The lawyer must also counsel the client in selecting the appropriate type of bankruptcy relief. Under Chapter 7 of the Bankruptcy Code, a debtor’s “non-exempt” property is liquidated to pay creditors. In contrast, under Chapter 13 of the Bankruptcy Code, a debtor has the opportunity to protect his or her “non-exempt” property from the reach of creditors by paying defaulted debts over time through a repayment plan funded by the debtor’s excess income. Typically, a low-income debtor will opt for relief under Chapter 7 because the debtor does not have any “non-exempt” property to protect or because he or she does not have any excess income to fund a repayment plan.
Finally, the lawyer should be sensitive to the client’s non-legal concerns. For an individual debtor, the moral implications or social impact of walking away from debts may weigh as heavily in his or her decision as anything else. While there are no easy answers to these concerns, the lawyer should not underestimate their importance and should engage with the client in addressing them.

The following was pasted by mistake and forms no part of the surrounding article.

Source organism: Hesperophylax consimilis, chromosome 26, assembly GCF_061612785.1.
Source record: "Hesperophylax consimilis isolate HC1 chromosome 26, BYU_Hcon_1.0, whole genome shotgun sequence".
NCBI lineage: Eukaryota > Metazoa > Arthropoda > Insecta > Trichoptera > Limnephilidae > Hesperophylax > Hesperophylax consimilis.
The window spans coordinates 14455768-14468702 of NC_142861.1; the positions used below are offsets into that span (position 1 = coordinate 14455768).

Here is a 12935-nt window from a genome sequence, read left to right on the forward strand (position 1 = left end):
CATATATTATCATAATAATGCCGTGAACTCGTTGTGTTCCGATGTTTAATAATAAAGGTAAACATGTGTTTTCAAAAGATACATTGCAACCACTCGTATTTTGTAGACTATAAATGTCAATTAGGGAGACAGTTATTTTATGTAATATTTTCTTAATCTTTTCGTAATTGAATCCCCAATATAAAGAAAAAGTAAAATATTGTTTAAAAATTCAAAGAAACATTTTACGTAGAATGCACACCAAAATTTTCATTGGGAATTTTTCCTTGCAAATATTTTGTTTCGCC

Following the decision to file bankruptcy, the lawyer helps the client complete and file the petition, which details the client’s assets, liabilities, income, expenses, and other financial information, and accompanies the client to the Section 341 meeting of creditors, at which creditors and the bankruptcy trustee are given the opportunity to ask the client questions before the bankruptcy court enters any discharge order. The lifespan of a typical Chapter 7 pro bono case is three to four months from initial interview to discharge.
An Enriching Experience